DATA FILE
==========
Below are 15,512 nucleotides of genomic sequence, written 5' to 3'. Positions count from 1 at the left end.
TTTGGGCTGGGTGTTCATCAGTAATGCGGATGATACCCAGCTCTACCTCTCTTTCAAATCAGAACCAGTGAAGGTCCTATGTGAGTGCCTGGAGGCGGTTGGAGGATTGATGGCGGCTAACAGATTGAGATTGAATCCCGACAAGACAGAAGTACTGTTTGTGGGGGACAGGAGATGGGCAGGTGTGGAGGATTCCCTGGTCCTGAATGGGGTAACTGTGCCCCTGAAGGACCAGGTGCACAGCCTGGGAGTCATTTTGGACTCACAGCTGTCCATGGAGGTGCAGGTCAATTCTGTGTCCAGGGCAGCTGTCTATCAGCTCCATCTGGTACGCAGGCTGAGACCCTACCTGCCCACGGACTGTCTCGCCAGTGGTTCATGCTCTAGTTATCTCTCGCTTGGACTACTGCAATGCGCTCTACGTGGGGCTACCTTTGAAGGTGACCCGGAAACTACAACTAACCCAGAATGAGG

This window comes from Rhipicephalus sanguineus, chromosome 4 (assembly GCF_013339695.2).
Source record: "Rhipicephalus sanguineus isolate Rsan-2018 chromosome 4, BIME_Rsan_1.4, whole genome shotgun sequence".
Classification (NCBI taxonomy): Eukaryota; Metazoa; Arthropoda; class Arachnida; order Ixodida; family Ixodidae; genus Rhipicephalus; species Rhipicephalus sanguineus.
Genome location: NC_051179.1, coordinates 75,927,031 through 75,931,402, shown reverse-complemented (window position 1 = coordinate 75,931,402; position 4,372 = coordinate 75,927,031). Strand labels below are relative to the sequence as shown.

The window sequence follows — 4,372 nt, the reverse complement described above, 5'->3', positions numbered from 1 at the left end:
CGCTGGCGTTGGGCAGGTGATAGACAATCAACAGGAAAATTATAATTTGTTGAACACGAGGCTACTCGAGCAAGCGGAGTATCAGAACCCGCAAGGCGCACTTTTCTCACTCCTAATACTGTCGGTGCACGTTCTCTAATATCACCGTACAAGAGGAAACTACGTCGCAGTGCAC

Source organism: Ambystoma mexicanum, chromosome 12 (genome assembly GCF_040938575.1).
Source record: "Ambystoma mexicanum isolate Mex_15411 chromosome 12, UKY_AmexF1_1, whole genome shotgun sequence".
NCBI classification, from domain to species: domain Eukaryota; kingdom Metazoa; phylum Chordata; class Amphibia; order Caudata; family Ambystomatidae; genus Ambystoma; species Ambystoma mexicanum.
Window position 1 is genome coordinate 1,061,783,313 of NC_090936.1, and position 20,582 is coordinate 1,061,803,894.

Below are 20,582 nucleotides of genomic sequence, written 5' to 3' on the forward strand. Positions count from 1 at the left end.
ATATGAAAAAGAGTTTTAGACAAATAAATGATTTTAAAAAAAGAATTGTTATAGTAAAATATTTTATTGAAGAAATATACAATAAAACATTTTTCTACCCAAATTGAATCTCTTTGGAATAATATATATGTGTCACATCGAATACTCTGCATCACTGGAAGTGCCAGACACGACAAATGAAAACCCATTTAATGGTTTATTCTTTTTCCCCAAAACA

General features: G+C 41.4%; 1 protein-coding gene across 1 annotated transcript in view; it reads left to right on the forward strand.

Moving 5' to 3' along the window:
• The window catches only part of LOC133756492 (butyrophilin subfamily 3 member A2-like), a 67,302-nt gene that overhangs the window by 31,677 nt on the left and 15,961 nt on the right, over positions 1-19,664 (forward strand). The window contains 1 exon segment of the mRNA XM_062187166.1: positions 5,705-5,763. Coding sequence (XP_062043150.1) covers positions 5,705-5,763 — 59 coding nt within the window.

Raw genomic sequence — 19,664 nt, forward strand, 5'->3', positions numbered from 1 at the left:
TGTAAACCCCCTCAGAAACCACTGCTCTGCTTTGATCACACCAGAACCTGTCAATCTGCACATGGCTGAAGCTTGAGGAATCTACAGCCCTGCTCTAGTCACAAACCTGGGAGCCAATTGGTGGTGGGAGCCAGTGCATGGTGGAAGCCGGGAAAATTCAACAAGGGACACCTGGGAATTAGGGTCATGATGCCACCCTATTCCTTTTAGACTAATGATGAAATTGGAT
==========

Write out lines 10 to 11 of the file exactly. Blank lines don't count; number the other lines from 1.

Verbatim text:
Source record: "Ambystoma mexicanum isolate Mex_15411 chromosome 12, UKY_AmexF1_1, whole genome shotgun sequence".
NCBI classification, from domain to species: domain Eukaryota; kingdom Metazoa; phylum Chordata; class Amphibia; order Caudata; family Ambystomatidae; genus Ambystoma; species Ambystoma mexicanum.